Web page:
Combining food and arts to breathe new life into Ayr

by Gill Sherry

I’m intrigued by the social enterprise known as ‘Narture’, the innovative project set up by father and daughter artist team, Robert and Saskia Singer.

Both studied art, Robert at Glasgow School of Art, and Saskia at Duncan of Jordanstone College of Art and Design. Both have core backgrounds in hospitality. Together, they came up with a plan to transform empty town centre spaces into thriving community hubs, all with a focus on food and arts.

Narture is an artist collective, nurturing the arts and respecting nature, hence the blended title. Saskia tells me how it all began.

“In June 2020 we opened The Sourdough Bakery at 3 Cathcart Street, during the COVID-19 pandemic, baking real bread to earn the dough to fund arts projects. During this time, we developed the historical Lady Cathcart House directly opposite the bakery into an arts space. We ran a successful CrowdFunder campaign which allowed us to run various art projects from this space. This included our inaugural exhibition, Water – Salt – Grain. This led to commissioning local artist, Laura McGlinchey, to create a Paper Cave, where people could literally be inside the art.”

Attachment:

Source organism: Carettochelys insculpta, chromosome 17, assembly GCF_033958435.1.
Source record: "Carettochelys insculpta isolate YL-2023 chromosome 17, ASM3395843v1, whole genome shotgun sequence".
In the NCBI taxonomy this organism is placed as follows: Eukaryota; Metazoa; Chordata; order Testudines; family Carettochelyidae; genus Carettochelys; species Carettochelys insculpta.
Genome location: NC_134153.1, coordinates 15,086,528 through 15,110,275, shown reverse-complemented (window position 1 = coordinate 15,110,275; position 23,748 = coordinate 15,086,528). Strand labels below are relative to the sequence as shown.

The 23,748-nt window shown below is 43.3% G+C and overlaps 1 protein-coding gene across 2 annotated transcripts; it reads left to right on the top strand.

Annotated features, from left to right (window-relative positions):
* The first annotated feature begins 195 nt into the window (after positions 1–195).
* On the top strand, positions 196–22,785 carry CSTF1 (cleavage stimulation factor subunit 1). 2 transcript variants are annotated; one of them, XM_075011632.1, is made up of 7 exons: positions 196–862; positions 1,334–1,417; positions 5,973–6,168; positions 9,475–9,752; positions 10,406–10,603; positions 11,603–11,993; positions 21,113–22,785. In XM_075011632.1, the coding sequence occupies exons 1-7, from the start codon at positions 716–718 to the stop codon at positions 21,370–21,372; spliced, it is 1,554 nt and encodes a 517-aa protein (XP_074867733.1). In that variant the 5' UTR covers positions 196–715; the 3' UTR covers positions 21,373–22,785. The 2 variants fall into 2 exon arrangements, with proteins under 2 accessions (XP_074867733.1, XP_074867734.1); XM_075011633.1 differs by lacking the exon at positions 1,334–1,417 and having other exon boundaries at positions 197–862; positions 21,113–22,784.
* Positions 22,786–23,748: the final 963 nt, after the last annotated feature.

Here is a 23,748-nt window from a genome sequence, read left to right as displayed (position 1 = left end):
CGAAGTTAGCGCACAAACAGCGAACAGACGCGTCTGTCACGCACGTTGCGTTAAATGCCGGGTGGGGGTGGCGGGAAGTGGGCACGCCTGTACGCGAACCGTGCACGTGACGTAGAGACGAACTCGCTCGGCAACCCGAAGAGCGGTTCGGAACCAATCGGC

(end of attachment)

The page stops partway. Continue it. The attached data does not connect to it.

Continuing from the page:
You can see more about this project at

www.narture.co.uk/papercave.

In June 2022, the art space went through another transformation into Narture Artisan Café, allowing Robert and Saskia to fund further projects in the town centre.

“I’ve always worked in hospitality,” Saskia explains. “I know how much profit can be made from the hospitality trade. We’re blending our skills within food and art to provide town centre regeneration through utilising otherwise empty spaces and providing them with a different purpose, hopefully a more positive, creative one. We love to bring historical buildings back to life and to highlight the rich history of Ayr whilst offering people a place to create and play. Our future vision is a People’s Art School which will have a print studio, Riso printer, community dark room and café. This is an ongoing work in progress in finding the right location for it.”

But what prompted this ambitious plan?